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The Route

Travel south down the 55-mile long Whidbey Island, where the pace and natural beauty make it "The Shortest Distance to Far Away®." Driving along the Whidbey Scenic Isle Way (the entire island is a National Scenic Byway) will take you to the island’s largest town, Oak Harbor. This patriotic community is home to the top-rated U.S. Naval Air Station in the country. Explore the PBY Naval Museum and historic shopping district on Pioneer Way. Check out the nearby marina and Windjammer Park, with miles of waterfront walkway. 

Coupeville  is the second-oldest town in Washington state, with more than 100 of its buildings on the National Historic Register. The town is home to famously delicious Penn Cove mussels, a historic wharf, art galleries, charming water view restaurants, shops and the Island County Historical Museum. Stretch your legs with a walk along the quaint town or area trails. Also visit Fort Casey, a preserved military installation that once protected the entrance to Puget Sound.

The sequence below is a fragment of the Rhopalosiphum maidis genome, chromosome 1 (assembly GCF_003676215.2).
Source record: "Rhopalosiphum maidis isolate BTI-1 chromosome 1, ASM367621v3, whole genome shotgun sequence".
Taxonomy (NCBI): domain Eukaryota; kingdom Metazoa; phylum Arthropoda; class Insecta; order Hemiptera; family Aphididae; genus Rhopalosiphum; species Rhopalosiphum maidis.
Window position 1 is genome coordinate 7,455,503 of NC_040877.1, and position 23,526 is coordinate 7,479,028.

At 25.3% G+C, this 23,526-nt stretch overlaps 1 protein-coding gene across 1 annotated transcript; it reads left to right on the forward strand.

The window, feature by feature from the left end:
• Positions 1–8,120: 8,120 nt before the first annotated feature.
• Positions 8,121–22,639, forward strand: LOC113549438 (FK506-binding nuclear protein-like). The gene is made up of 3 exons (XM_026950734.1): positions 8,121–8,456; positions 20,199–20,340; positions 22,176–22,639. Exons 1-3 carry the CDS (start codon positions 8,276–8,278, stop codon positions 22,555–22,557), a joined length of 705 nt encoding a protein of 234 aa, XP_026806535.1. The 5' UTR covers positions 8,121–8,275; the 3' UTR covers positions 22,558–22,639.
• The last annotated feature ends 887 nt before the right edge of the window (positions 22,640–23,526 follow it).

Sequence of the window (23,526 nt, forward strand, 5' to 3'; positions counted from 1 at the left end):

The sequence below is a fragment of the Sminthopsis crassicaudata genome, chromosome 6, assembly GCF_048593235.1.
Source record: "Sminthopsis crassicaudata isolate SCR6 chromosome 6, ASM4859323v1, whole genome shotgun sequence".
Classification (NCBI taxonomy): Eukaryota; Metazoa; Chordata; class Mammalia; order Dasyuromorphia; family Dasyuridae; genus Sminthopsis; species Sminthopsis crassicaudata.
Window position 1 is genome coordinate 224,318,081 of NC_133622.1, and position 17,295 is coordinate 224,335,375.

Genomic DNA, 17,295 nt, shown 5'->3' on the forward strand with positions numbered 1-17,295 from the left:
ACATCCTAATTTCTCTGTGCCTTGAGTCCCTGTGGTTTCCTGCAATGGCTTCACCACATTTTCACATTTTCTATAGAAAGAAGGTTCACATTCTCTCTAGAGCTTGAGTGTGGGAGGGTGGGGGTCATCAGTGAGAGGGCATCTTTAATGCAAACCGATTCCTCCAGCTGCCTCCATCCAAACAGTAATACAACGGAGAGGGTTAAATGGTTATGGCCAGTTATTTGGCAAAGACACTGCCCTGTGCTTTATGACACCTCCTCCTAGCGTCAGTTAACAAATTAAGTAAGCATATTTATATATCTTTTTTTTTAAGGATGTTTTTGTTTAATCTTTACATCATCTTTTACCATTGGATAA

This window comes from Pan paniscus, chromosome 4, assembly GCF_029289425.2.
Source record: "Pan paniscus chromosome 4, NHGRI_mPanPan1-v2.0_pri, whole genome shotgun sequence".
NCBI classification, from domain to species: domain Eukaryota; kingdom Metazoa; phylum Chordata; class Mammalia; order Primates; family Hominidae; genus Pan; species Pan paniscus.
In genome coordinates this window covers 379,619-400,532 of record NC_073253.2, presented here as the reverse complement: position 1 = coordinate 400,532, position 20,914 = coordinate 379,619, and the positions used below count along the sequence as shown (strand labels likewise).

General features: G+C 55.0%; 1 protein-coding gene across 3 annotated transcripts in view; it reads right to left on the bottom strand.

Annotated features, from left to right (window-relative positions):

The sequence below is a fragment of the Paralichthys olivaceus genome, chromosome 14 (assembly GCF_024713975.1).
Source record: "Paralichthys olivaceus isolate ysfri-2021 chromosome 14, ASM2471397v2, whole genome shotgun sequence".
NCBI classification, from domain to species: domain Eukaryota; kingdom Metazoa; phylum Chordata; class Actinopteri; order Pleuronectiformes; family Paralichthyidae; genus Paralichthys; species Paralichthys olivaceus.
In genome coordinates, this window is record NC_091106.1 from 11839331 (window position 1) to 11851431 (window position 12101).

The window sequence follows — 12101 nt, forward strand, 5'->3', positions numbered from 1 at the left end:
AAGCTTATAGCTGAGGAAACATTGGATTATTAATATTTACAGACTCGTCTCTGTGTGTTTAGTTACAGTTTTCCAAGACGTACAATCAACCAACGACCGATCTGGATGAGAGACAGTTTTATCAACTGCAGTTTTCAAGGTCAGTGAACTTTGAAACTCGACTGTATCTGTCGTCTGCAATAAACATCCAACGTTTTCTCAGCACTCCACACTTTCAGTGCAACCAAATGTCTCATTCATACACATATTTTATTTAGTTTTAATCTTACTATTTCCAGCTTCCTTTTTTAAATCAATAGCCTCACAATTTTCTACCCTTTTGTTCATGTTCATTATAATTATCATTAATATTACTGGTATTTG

Continue south on Highway 525, and glimpse saltwater passages to the east and west at Greenbank, the narrowest point of the island. Views of the Olympic Mountains and Cascade Range can be seen in either direction. Stop for a tour of Greenbank Farm, home to an off-leash dog park with bird-watching, art galleries, homemade pies and wine tasting. South of Greenbank, explore stunning Meerkerk Rhododendron Gardens. Visit this garden year-round and find many blossoming woodland plants beyond the “rhodies.”